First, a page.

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Monday, September 24, 2018

Refinery expansions

According to Petroleum Economist, there are projects and plans to increase global refinery capacity by 3.91 million barrels daily (mbd). Some involve expansion of current refineries and others are plans for new refineries. 

The greatest expansion plans or projects are in Asia and the Middle East (1.5 mbd). However, Petroleum Economist estimates that the refinery expansions could be greater than indicated in the table below. Iran is, for example, considering plans for a 0.18 mbd distillation unit either at the Abadan refinery or elsewhere. There are plans for the closure of some or all of the old existing distillation capacity at Abadan. But a four-phase expansion of Bandar Abbas is also planned, which could add some 0.6 mbd to its present capacity of 0.23 mbd by 2010. Additions at Tabriz, Arak and Isfahan are also targeted for completion by the same year. 

Kuwait also has plans for a new refinery of up to 0.6 mbd on stream in 2010, when the existing Shuaiba refinery will be shut down. Jordan has plans for a second refinery at Aqaba, possibly with Kuwaiti investment. Further advanced is Saudi Arabia’s refinery-investment programme, which will include a 0.4 mbd facility at Yanbu, and the redevelopment of the 0.4 mbd refinery at Rabigh.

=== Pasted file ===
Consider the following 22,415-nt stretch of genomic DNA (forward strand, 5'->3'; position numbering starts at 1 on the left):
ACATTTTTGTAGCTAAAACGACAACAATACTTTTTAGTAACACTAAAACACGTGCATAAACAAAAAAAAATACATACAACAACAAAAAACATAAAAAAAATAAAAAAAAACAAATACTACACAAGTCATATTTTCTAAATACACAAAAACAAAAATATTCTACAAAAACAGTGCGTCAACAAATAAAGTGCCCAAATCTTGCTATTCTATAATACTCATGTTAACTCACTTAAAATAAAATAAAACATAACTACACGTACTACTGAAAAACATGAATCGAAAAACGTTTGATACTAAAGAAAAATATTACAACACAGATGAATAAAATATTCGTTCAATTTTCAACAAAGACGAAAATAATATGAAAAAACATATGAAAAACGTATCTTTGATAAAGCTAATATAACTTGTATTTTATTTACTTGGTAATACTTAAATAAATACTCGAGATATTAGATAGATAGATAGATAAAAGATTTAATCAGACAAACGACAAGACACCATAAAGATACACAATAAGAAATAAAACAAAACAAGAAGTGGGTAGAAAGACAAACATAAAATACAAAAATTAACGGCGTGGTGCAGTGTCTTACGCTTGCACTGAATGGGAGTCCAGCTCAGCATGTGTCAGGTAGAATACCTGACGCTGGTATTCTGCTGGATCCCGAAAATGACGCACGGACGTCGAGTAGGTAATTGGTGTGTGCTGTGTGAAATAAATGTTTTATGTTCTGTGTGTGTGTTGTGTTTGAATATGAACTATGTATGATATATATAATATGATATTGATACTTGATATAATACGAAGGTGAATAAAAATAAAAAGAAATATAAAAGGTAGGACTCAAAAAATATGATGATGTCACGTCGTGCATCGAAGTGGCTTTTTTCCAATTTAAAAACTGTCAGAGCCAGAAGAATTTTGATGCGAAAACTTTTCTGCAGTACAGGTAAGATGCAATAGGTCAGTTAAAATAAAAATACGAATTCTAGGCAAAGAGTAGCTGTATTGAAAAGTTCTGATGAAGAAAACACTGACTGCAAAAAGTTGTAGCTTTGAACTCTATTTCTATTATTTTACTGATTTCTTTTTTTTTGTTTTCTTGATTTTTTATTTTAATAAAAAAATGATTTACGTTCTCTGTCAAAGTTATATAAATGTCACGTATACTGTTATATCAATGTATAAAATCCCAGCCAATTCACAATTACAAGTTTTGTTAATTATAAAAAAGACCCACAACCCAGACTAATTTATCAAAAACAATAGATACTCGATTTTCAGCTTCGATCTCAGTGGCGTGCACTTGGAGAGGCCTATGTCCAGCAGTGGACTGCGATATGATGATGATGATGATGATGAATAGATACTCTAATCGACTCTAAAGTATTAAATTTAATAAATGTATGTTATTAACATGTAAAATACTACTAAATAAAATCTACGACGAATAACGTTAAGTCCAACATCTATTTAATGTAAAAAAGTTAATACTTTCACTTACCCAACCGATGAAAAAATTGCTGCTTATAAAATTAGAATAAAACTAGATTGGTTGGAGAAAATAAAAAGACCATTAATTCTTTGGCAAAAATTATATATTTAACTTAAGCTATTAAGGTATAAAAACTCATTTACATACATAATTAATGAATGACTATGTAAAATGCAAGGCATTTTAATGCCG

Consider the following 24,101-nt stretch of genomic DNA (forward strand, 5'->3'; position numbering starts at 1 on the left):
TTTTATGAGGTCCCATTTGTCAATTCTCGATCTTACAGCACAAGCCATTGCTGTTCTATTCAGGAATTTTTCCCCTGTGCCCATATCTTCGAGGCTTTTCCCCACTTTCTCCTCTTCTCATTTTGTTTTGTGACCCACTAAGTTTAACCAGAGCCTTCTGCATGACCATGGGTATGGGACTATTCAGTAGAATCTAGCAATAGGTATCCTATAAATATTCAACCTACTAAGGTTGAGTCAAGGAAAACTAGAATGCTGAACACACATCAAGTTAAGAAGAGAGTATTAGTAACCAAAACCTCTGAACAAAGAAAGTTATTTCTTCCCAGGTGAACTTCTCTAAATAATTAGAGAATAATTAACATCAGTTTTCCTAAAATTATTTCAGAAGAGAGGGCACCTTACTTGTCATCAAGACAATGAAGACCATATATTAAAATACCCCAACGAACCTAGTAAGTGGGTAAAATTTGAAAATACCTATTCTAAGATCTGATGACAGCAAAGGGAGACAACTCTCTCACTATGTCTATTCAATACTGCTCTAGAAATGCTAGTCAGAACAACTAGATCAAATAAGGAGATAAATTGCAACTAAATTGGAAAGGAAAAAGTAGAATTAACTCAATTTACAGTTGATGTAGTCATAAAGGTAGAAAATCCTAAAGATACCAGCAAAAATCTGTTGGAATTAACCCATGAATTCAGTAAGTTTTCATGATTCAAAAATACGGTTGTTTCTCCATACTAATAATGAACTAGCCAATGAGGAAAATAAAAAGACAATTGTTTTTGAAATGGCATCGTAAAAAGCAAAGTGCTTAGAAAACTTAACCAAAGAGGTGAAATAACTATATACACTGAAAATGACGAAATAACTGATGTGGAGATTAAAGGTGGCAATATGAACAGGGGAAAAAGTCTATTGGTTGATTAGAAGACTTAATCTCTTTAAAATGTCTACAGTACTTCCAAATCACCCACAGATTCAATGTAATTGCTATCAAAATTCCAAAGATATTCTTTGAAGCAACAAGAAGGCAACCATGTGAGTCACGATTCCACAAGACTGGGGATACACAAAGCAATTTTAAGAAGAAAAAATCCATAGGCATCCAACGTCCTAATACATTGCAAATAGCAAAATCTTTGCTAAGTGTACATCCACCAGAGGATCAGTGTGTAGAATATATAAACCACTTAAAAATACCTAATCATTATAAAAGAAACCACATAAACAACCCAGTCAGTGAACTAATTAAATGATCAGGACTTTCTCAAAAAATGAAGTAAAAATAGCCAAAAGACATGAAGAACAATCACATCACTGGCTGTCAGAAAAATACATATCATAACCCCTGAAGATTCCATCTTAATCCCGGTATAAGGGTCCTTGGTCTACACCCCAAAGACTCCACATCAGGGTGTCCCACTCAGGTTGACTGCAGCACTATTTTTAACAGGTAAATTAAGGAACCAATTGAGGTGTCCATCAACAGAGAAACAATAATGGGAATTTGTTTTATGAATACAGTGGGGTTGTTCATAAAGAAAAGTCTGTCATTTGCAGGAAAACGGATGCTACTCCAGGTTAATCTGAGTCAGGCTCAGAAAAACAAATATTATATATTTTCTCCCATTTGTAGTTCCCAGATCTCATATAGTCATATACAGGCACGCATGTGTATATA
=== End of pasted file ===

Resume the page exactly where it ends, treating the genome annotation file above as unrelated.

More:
In August, India’s Reliance said that it plans to raise the capacity of its Jamnagar refinery from 0.66 mbd to 1.2 mbd by 2009, making it the world’s largest. Indonesia’s Pertamina has also announced outline plans for a new refinery with Chinese backing. 

The most notable development, according to the Petroleum Economist, is the plan to build the first new refinery in the U.S. for 30 years. Arizona Clean Fuels (ACF), a privately owned company, is aiming to construct a refinery of 0.15 mbd capacity at Yuma county. The firm plans to have the refinery operating by 2009.

(The graph includes 0.6 mbd in 2009 for the Jamnagar refinery.) 

Contact: Erik Ranheim